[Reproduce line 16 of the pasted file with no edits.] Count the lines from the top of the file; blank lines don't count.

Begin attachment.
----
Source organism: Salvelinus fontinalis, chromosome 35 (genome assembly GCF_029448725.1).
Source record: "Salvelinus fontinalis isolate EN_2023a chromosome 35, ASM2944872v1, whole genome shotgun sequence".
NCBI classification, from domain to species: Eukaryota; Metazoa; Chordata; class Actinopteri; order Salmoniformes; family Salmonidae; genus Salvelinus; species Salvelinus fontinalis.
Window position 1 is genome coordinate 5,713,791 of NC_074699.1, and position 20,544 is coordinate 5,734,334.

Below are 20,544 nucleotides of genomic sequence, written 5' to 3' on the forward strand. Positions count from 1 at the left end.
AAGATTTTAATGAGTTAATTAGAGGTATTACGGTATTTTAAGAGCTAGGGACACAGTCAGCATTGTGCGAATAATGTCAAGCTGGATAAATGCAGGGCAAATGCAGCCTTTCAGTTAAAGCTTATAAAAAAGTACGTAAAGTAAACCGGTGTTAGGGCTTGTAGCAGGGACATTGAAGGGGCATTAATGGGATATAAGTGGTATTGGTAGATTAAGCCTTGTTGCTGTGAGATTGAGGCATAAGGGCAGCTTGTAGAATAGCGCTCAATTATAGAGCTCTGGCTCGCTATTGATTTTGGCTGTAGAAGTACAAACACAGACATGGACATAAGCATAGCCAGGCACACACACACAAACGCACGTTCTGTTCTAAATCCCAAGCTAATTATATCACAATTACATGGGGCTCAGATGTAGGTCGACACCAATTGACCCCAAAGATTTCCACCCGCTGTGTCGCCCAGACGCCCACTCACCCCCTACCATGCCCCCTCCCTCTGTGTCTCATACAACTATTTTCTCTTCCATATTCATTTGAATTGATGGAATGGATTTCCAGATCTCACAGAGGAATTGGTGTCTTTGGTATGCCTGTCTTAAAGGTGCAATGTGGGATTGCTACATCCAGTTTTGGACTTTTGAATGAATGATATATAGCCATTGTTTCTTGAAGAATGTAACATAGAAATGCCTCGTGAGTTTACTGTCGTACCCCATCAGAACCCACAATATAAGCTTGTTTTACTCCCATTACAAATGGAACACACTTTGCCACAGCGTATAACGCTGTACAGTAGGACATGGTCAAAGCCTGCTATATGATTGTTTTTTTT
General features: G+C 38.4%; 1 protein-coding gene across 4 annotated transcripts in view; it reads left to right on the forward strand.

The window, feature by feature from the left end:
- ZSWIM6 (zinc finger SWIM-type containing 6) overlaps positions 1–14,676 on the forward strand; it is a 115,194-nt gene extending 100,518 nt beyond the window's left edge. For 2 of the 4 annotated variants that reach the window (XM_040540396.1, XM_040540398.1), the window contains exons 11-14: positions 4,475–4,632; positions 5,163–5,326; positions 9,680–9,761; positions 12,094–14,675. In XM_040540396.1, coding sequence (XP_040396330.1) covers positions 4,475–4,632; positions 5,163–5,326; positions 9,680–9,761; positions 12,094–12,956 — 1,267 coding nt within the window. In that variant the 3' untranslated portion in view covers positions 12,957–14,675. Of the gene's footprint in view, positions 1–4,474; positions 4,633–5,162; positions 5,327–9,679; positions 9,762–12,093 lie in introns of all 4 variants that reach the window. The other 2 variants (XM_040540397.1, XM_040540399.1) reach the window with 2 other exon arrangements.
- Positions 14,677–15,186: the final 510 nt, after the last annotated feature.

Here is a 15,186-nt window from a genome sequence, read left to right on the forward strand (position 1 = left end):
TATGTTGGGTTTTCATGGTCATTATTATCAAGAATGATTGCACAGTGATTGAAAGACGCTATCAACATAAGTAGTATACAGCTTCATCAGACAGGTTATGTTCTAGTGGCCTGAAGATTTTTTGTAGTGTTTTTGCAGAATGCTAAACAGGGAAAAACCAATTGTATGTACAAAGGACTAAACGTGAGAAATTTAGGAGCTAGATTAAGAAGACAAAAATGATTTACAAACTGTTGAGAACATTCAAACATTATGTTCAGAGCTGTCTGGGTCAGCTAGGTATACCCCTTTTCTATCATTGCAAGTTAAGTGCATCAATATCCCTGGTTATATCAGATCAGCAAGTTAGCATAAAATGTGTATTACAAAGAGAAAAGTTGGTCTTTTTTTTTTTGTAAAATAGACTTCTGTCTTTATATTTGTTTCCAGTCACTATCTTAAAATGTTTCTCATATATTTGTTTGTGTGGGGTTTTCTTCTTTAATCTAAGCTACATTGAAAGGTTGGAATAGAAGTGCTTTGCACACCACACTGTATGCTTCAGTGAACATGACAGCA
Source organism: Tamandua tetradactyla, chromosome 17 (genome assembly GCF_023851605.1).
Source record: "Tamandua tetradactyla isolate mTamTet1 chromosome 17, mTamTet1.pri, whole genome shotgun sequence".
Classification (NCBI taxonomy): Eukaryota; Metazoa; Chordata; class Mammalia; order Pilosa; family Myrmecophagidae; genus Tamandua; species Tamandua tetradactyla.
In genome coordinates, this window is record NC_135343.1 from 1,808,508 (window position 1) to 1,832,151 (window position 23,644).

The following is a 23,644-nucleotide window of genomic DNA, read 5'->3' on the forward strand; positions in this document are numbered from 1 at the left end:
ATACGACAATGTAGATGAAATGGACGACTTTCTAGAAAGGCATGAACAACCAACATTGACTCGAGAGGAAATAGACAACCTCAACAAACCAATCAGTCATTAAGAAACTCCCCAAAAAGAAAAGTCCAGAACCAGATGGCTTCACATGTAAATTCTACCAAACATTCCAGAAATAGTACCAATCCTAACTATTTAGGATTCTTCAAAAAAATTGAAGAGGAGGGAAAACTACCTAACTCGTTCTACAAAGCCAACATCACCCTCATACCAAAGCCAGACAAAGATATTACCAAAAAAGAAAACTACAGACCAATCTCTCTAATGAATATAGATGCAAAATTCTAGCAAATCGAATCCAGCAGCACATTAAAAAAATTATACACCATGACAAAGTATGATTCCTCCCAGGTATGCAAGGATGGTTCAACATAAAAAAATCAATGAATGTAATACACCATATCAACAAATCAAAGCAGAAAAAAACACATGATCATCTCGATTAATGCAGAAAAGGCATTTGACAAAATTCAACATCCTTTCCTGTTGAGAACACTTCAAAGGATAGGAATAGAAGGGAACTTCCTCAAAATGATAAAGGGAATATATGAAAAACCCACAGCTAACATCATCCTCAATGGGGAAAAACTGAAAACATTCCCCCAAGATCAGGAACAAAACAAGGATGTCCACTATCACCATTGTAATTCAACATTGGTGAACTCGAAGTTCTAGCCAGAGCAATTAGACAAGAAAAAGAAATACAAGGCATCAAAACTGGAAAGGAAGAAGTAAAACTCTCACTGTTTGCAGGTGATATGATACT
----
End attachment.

In genome coordinates, this window is record NC_135343.1 from 1,808,508 (window position 1) to 1,832,151 (window position 23,644).